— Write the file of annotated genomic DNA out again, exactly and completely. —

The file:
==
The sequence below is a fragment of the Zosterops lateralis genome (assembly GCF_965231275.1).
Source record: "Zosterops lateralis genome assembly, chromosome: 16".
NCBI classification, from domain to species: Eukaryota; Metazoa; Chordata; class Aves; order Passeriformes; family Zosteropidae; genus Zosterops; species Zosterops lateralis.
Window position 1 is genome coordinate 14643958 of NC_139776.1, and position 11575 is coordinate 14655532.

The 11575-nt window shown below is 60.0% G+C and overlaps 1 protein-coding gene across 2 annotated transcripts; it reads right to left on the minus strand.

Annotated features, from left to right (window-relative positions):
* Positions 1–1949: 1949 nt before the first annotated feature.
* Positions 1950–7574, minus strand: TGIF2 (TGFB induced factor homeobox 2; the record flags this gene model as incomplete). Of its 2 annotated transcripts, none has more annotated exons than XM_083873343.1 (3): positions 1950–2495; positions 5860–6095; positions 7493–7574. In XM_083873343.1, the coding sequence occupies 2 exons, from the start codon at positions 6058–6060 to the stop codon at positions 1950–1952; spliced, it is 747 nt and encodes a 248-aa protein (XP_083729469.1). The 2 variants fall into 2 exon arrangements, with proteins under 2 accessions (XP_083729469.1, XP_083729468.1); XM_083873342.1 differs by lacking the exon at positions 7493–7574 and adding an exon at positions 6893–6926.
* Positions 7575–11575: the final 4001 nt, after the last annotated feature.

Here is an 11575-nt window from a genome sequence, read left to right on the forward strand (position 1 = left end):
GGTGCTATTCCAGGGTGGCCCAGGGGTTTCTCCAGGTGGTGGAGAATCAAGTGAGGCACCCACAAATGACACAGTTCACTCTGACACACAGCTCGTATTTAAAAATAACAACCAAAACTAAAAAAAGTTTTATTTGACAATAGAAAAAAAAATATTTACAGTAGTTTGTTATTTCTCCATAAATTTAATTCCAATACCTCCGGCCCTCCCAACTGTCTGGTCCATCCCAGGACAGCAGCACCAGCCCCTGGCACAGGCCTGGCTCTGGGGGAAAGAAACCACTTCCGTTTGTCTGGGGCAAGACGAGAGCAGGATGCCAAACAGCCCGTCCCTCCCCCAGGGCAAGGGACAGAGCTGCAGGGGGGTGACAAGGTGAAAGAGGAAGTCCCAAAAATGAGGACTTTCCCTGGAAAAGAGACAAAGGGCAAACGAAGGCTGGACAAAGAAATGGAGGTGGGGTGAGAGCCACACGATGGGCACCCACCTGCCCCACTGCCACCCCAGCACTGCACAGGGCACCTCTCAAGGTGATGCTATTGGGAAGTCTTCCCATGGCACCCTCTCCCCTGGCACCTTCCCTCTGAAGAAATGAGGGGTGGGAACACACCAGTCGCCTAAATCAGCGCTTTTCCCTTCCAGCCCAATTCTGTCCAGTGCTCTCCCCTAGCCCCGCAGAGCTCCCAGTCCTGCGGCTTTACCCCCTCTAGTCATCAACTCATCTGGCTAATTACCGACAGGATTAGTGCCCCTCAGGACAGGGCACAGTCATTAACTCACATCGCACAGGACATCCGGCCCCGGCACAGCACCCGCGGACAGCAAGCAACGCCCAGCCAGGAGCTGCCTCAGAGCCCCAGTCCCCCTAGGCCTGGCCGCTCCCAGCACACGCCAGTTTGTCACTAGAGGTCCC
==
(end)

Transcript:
The sequence below is a fragment of the Zosterops lateralis genome (assembly GCF_965231275.1).
Source record: "Zosterops lateralis genome assembly, chromosome: 16".
NCBI classification, from domain to species: Eukaryota; Metazoa; Chordata; class Aves; order Passeriformes; family Zosteropidae; genus Zosterops; species Zosterops lateralis.
Window position 1 is genome coordinate 14643958 of NC_139776.1, and position 11575 is coordinate 14655532.

The 11575-nt window shown below is 60.0% G+C and overlaps 1 protein-coding gene across 2 annotated transcripts; it reads right to left on the minus strand.

Annotated features, from left to right (window-relative positions):
* Positions 1–1949: 1949 nt before the first annotated feature.
* Positions 1950–7574, minus strand: TGIF2 (TGFB induced factor homeobox 2; the record flags this gene model as incomplete). Of its 2 annotated transcripts, none has more annotated exons than XM_083873343.1 (3): positions 1950–2495; positions 5860–6095; positions 7493–7574. In XM_083873343.1, the coding sequence occupies 2 exons, from the start codon at positions 6058–6060 to the stop codon at positions 1950–1952; spliced, it is 747 nt and encodes a 248-aa protein (XP_083729469.1). The 2 variants fall into 2 exon arrangements, with proteins under 2 accessions (XP_083729469.1, XP_083729468.1); XM_083873342.1 differs by lacking the exon at positions 7493–7574 and adding an exon at positions 6893–6926.
* Positions 7575–11575: the final 4001 nt, after the last annotated feature.

Here is an 11575-nt window from a genome sequence, read left to right on the forward strand (position 1 = left end):
GGTGCTATTCCAGGGTGGCCCAGGGGTTTCTCCAGGTGGTGGAGAATCAAGTGAGGCACCCACAAATGACACAGTTCACTCTGACACACAGCTCGTATTTAAAAATAACAACCAAAACTAAAAAAAGTTTTATTTGACAATAGAAAAAAAAATATTTACAGTAGTTTGTTATTTCTCCATAAATTTAATTCCAATACCTCCGGCCCTCCCAACTGTCTGGTCCATCCCAGGACAGCAGCACCAGCCCCTGGCACAGGCCTGGCTCTGGGGGAAAGAAACCACTTCCGTTTGTCTGGGGCAAGACGAGAGCAGGATGCCAAACAGCCCGTCCCTCCCCCAGGGCAAGGGACAGAGCTGCAGGGGGGTGACAAGGTGAAAGAGGAAGTCCCAAAAATGAGGACTTTCCCTGGAAAAGAGACAAAGGGCAAACGAAGGCTGGACAAAGAAATGGAGGTGGGGTGAGAGCCACACGATGGGCACCCACCTGCCCCACTGCCACCCCAGCACTGCACAGGGCACCTCTCAAGGTGATGCTATTGGGAAGTCTTCCCATGGCACCCTCTCCCCTGGCACCTTCCCTCTGAAGAAATGAGGGGTGGGAACACACCAGTCGCCTAAATCAGCGCTTTTCCCTTCCAGCCCAATTCTGTCCAGTGCTCTCCCCTAGCCCCGCAGAGCTCCCAGTCCTGCGGCTTTACCCCCTCTAGTCATCAACTCATCTGGCTAATTACCGACAGGATTAGTGCCCCTCAGGACAGGGCACAGTCATTAACTCACATCGCACAGGACATCCGGCCCCGGCACAGCACCCGCGGACAGCAAGCAACGCCCAGCCAGGAGCTGCCTCAGAGCCCCAGTCCCCCTAGGCCTGGCCGCTCCCAGCACACGCCAGTTTGTCACTAGAGGTCCC